Michele Bonuomo

Luca Pignatelli walks over sheets of paper leaving his footprints as he paces. He explores them
almost as if they were uncharted territory and measures them in great strides, marking out the confines
of a new and mysterious experience. His design moves between the sense of discovery and that of measure:
a secret, unstoppable action that has always fuelled his artistic discipline. On tiny scraps of paper or
huge surfaces – characterised by an intrinsic expressive quality owing to the fact that these materials
are often “found” and not always destined for the purpose – Pignatelli gives form and order to apparent
chaos, which however already holds everything within: past memory, present signs and future hopes. Out
of a magma of seething matter he extracts and solidifies visions that are surprising every time and, when
it requires, he certainly does not lack the courage to destroy them in order to create something else
from the ruins. There is a precise method in his design technique whereby he wants it to be like an open
structure in which an idea becomes a form. And thus Alfred Kubin’s reflections at the turn of the last
century on the deepest meaning to attribute to design, are once again relevant for interpreting the
discipline that Pignatelli is nowadays imposing on himself: “The spirit and will of the artist”, writes
the dream sketcher, “aroused by a mysterious non-human phantasm, formally construct the graphic artwork
in lines, marks and dots, varying the appearance of the vision. At the same time, as if threatened by
spectres, the creator stares at the whirlpool in the river of chaos: snatches of memories, dreams, masks
and monsters emerge on the surface to then plunge back down below. It’s not about reproducing a creation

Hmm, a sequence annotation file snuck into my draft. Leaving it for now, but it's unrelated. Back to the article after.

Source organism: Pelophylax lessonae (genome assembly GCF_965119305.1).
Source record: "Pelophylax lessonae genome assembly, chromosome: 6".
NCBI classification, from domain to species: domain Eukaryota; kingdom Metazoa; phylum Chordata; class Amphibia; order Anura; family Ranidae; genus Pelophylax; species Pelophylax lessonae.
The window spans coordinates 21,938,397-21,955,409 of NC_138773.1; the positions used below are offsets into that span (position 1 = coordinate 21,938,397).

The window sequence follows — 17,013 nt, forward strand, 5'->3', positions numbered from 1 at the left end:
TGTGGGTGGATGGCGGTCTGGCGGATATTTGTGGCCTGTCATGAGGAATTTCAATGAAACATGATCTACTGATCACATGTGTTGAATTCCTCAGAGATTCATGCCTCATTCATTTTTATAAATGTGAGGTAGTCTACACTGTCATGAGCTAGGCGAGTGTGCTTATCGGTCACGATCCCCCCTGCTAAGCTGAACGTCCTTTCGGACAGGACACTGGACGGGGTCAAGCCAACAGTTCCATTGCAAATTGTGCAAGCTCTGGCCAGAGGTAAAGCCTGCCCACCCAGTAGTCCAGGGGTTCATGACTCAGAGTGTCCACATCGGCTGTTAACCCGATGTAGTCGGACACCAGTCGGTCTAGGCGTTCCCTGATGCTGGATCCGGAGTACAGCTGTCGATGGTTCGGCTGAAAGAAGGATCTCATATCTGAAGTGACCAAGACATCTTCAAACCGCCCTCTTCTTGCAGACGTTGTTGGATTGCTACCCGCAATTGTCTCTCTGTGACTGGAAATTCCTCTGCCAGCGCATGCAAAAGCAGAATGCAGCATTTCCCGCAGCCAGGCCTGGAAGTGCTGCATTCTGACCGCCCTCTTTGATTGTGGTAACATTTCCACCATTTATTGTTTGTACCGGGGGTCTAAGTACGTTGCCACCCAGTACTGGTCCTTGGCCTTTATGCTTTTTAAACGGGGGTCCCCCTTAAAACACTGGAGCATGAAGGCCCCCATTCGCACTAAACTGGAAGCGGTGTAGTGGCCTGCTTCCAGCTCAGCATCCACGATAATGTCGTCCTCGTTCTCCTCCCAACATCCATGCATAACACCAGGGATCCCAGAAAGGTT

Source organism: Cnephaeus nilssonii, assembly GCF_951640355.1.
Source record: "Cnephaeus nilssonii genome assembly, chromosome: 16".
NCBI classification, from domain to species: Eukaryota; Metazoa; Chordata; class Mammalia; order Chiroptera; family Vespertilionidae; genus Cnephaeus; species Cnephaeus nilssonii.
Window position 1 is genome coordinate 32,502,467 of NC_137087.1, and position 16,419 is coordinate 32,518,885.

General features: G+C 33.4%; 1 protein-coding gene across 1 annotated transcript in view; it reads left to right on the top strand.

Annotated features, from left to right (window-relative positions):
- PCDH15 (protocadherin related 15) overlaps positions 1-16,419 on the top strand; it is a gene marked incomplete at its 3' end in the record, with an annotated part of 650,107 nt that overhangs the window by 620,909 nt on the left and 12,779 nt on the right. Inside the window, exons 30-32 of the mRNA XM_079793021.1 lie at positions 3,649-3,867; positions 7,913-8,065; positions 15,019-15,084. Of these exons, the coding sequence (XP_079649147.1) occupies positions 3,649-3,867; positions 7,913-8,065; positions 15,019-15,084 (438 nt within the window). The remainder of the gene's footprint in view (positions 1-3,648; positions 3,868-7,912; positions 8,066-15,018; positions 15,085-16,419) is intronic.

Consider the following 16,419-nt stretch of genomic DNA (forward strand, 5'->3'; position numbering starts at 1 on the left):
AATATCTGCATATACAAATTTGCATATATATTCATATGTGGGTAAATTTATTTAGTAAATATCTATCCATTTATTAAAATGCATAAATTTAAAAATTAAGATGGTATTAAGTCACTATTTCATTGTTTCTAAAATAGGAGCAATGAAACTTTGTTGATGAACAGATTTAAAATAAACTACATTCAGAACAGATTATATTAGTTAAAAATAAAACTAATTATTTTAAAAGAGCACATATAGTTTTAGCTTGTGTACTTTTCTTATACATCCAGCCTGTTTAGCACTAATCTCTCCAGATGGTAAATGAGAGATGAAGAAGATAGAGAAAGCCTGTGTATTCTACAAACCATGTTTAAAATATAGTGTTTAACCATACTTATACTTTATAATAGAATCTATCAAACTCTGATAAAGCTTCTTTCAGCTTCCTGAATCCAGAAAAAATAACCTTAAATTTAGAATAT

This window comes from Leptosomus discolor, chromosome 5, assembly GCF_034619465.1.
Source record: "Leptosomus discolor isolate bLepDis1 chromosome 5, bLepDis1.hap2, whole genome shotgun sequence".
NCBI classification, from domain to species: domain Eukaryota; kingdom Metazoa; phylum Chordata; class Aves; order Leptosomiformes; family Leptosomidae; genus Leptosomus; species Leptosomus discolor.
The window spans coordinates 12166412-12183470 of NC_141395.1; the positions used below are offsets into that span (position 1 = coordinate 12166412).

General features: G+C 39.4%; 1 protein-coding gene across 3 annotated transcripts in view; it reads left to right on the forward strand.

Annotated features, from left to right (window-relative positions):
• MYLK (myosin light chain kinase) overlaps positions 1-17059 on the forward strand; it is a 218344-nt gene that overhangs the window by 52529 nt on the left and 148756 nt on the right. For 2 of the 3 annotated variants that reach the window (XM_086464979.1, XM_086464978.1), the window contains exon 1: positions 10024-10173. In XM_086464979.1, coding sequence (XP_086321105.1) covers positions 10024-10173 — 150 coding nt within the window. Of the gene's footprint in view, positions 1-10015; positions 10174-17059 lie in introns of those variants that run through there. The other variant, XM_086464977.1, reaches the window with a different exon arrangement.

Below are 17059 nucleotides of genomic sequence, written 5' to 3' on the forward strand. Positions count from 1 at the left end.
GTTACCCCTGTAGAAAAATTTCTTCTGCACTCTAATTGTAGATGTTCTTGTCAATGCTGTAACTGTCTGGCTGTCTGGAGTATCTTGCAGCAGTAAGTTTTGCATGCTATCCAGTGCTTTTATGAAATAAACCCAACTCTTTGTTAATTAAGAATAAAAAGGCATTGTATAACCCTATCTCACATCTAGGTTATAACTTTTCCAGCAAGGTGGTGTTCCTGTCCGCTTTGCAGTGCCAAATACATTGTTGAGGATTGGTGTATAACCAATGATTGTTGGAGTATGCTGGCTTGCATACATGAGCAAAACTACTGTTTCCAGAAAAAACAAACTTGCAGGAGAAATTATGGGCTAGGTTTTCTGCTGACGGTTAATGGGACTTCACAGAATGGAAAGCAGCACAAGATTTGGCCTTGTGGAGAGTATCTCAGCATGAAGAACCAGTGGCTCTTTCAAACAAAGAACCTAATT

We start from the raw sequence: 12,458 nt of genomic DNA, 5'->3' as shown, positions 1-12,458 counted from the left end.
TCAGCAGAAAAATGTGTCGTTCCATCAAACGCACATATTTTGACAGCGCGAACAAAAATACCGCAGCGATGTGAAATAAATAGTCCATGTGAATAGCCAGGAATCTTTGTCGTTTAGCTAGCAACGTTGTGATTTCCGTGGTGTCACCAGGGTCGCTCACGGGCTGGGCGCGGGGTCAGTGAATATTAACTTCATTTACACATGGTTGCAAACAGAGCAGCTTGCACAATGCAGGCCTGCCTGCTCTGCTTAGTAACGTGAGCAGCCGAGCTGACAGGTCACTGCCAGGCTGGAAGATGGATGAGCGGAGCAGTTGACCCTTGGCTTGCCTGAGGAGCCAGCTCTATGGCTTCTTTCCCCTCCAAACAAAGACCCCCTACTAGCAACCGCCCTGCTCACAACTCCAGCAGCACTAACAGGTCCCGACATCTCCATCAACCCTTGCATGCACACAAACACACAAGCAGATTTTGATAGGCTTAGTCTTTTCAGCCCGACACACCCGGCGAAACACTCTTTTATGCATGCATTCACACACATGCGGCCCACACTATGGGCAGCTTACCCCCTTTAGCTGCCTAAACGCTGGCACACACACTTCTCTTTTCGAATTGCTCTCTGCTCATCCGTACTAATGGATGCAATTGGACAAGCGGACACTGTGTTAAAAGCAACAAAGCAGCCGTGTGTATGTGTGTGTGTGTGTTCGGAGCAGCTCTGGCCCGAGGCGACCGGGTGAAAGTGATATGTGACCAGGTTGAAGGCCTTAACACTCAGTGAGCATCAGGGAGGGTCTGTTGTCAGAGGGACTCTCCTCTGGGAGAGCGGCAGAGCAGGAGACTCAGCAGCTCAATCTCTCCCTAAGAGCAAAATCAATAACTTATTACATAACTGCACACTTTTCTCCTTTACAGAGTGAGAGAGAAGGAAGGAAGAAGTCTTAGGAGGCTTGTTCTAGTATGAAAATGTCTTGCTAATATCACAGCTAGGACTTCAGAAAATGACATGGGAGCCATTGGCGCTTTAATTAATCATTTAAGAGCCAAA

like this in the attempt to match it, because that would be impossible; it’s about making it abstract,
creating designs capable of transmitting the experiences of the soul observing them in a different way.
Inventing forms and signs is therefore the main task of the construction. The two components of rhythm
and construction come together in every drawing. They totally fuse and can only be distinguished and
comprehended with the mind. They interact like soul and spirit, like heart and mind (…)”. *
Luca Pignatelli touches the paper sheets, glues them, cuts them, crumples them up, scrunches them
up, spreads them out, marks them, colours on them, annihilates them with black and makes them welcoming
via continuous handling that is never satisfied. By doing this his design becomes a sprawling gesture
which creates visions that are never static nor can be reduced to a single definition: meanwhile in
painting a sign, a fragment or an idea tend to set solid in a monumental, domineering dimension; they do
not limit their mutations on the paper sheets. One of his paper sheets will never be completely defined
or finished, because it is actually the continuous movement that makes itself object of a flux which is
shaken up, altered, openly declared or denied via the hands. When you create a design everything is
touched by your hands, and those hands are the mindset and tool of the unlimited metamorphosis that art
has pursued and supported since its most ancient expressions. It is in fact no coincidence that handprints
– the ones among the many left in the caves of Borneo, Patagonia, France or Grotta Pagliacci in Apulia –
are indeed the most ancient representations that we know of, perhaps the first that prove the existence